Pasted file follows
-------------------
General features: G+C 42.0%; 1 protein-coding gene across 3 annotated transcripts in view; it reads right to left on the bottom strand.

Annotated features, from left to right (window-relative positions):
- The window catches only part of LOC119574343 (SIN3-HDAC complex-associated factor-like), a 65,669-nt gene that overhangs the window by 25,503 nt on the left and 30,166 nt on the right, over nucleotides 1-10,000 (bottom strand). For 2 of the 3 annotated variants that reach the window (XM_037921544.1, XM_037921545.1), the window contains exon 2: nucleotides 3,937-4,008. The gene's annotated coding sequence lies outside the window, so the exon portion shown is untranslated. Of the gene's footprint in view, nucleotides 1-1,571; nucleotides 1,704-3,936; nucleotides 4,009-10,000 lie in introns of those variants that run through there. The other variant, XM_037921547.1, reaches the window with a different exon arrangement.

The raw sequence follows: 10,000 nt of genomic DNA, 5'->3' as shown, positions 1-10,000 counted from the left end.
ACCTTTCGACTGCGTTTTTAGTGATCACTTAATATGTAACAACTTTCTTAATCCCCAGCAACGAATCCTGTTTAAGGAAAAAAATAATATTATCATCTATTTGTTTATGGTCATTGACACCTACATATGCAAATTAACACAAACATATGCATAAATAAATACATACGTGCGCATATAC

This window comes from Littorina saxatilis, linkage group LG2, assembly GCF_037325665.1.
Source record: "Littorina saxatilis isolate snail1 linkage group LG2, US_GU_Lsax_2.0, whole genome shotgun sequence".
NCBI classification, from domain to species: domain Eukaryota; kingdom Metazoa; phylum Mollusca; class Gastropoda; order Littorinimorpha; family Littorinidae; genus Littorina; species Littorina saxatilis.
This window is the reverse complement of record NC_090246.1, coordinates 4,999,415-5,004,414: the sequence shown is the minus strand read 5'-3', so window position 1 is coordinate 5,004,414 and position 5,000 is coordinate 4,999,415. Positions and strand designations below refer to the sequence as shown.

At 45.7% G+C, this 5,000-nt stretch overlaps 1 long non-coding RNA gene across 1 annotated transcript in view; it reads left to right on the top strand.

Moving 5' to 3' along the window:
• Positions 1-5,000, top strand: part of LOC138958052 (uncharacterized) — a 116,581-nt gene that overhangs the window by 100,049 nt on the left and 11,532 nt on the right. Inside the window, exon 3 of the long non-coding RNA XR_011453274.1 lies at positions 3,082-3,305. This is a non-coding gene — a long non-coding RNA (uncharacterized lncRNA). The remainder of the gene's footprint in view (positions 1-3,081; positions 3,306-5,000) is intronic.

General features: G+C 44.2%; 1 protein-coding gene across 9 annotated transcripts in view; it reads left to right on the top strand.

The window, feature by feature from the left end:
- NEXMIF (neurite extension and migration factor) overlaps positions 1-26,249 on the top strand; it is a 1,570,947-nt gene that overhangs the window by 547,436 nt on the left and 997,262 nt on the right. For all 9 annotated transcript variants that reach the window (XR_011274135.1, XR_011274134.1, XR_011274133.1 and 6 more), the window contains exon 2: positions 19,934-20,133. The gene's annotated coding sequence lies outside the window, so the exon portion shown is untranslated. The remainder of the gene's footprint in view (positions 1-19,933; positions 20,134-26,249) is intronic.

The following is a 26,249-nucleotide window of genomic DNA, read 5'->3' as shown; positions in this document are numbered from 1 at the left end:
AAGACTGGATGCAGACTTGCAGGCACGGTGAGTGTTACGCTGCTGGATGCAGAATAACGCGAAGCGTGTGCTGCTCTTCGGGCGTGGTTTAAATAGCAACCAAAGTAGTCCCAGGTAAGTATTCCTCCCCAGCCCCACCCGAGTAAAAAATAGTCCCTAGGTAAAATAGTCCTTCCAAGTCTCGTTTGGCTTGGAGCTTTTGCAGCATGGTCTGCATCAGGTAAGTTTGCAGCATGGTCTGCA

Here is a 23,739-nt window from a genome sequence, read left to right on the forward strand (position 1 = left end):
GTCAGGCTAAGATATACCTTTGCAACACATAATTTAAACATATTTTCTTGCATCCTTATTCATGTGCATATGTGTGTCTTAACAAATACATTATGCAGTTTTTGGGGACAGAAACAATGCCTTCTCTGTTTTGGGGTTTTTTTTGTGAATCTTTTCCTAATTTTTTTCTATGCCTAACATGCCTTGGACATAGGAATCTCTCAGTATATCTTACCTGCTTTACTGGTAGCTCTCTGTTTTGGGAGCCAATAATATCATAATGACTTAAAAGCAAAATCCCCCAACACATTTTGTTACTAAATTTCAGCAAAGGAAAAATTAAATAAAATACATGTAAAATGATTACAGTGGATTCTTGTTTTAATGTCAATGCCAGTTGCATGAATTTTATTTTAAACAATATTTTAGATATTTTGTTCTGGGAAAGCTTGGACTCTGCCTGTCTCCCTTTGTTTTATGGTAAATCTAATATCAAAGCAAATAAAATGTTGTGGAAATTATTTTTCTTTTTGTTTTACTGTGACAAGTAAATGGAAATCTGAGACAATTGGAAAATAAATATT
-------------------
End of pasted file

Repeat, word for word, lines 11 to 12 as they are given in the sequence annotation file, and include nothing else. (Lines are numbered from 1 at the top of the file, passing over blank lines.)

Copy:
Moving 5' to 3' along the window:
• Positions 1-5,000, top strand: part of LOC138958052 (uncharacterized) — a 116,581-nt gene that overhangs the window by 100,049 nt on the left and 11,532 nt on the right. Inside the window, exon 3 of the long non-coding RNA XR_011453274.1 lies at positions 3,082-3,305. This is a non-coding gene — a long non-coding RNA (uncharacterized lncRNA). The remainder of the gene's footprint in view (positions 1-3,081; positions 3,306-5,000) is intronic.